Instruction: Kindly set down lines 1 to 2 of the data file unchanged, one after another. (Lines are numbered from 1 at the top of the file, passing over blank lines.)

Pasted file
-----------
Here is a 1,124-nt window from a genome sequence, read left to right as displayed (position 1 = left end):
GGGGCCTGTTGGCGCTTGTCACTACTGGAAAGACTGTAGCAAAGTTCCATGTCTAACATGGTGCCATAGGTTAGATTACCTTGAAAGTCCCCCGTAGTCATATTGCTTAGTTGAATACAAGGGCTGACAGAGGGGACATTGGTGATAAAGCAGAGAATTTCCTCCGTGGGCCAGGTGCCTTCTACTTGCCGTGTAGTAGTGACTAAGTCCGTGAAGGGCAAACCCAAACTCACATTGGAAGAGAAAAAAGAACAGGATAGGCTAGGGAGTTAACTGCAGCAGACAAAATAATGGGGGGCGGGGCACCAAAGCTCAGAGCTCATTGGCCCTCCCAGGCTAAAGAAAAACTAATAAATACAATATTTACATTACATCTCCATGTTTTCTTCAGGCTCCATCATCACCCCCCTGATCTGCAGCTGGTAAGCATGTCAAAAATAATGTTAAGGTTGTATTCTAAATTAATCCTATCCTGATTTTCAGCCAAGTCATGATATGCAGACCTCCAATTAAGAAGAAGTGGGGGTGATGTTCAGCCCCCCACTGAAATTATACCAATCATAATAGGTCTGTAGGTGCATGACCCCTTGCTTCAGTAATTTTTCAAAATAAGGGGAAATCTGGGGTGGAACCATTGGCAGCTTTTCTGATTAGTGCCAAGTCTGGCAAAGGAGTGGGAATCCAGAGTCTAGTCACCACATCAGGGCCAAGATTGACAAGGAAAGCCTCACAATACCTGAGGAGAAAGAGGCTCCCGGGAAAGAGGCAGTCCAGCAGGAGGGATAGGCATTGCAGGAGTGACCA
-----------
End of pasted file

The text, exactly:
Here is a 1,124-nt window from a genome sequence, read left to right as displayed (position 1 = left end):
GGGGCCTGTTGGCGCTTGTCACTACTGGAAAGACTGTAGCAAAGTTCCATGTCTAACATGGTGCCATAGGTTAGATTACCTTGAAAGTCCCCCGTAGTCATATTGCTTAGTTGAATACAAGGGCTGACAGAGGGGACATTGGTGATAAAGCAGAGAATTTCCTCCGTGGGCCAGGTGCCTTCTACTTGCCGTGTAGTAGTGACTAAGTCCGTGAAGGGCAAACCCAAACTCACATTGGAAGAGAAAAAAGAACAGGATAGGCTAGGGAGTTAACTGCAGCAGACAAAATAATGGGGGGCGGGGCACCAAAGCTCAGAGCTCATTGGCCCTCCCAGGCTAAAGAAAAACTAATAAATACAATATTTACATTACATCTCCATGTTTTCTTCAGGCTCCATCATCACCCCCCTGATCTGCAGCTGGTAAGCATGTCAAAAATAATGTTAAGGTTGTATTCTAAATTAATCCTATCCTGATTTTCAGCCAAGTCATGATATGCAGACCTCCAATTAAGAAGAAGTGGGGGTGATGTTCAGCCCCCCACTGAAATTATACCAATCATAATAGGTCTGTAGGTGCATGACCCCTTGCTTCAGTAATTTTTCAAAATAAGGGGAAATCTGGGGTGGAACCATTGGCAGCTTTTCTGATTAGTGCCAAGTCTGGCAAAGGAGTGGGAATCCAGAGTCTAGTCACCACATCAGGGCCAAGATTGACAAGGAAAGCCTCACAATACCTGAGGAGAAAGAGGCTCCCGGGAAAGAGGCAGTCCAGCAGGAGGGATAGGCATTGCAGGAGTGACCA